Relatively few sequences are available for Qac members of the SMR family other than QacC. Less than 10 records each are currently available for QacG, QacJ, or QacH, and a number of these are contigs from genome or metagenomic sequencing projects. All these plasmids contain a rep2 homolog.

The nucleotide sequences of five QacG plasmids (four RC-plasmids and one segment of a conjugative plasmid) listed in Table 2 produce a similar conservation pattern as observed for QacC plasmids: the open reading frame of qacG is 99% conserved (5 mismatches only) whereas rep2 is only 76% conserved. Again, the nearly complete conservation of qacG is extended to its flanking sequences, encompassing the DSO and SSO, although the homology is continued 22 nt upstream of the DSO nick site. In contrast, the five analyzed QacJ sequences (three from contigs) are stronger conserved for rep2 (91%) than for qacJ (83%) and the homology of the rest of the plasmids suggests they are closely related (data not shown). These observations show that there is no functional selection that would prevent SMR-type qac genes from accumulating nt mutations: qacG seems to have been around long enough to collect a limited number of mutations already, in contrast to qacC. There are not enough completely sequenced qacH plasmids publically available to assess their homology.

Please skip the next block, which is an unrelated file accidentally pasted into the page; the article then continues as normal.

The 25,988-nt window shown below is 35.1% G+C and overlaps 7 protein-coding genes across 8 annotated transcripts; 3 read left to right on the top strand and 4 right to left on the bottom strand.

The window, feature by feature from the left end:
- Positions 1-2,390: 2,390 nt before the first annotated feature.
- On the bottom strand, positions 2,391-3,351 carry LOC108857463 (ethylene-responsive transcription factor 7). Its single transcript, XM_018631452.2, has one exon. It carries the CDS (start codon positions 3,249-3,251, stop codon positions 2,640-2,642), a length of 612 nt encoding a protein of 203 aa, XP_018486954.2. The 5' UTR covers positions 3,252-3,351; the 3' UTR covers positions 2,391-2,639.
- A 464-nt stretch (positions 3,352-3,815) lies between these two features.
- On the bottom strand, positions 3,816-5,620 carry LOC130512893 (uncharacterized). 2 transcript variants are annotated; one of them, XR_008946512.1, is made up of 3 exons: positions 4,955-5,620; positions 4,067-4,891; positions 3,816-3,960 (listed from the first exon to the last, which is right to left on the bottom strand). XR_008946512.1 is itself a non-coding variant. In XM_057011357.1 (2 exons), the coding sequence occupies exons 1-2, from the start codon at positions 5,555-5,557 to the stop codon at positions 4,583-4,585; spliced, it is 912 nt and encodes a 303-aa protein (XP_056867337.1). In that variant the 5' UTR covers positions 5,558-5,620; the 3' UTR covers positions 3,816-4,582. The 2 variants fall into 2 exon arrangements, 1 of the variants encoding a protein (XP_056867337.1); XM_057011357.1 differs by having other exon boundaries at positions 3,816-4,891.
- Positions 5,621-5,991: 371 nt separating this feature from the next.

Table 2. Plasmids containing QacG, QacJ, or QacH used in the analysis.

The homology between plasmids bearing qacC (Type II), qacG, qacJ, and qacH was used to identify conserved regions (Figure 5). These were restricted to the DSO, a short region immediately downstream of qac, and the distal end of the SSO region.


Figure 5. Circular homology plot of plasmids bearing variable qac genes. The homology is based on 4 QacC plasmids (Type II, Table 1) and 5 QacG, 5 QacJ, and 1 QacH plasmids, listed in Table 2.

Conserved DSO and SSO in Three Classes of qac Genes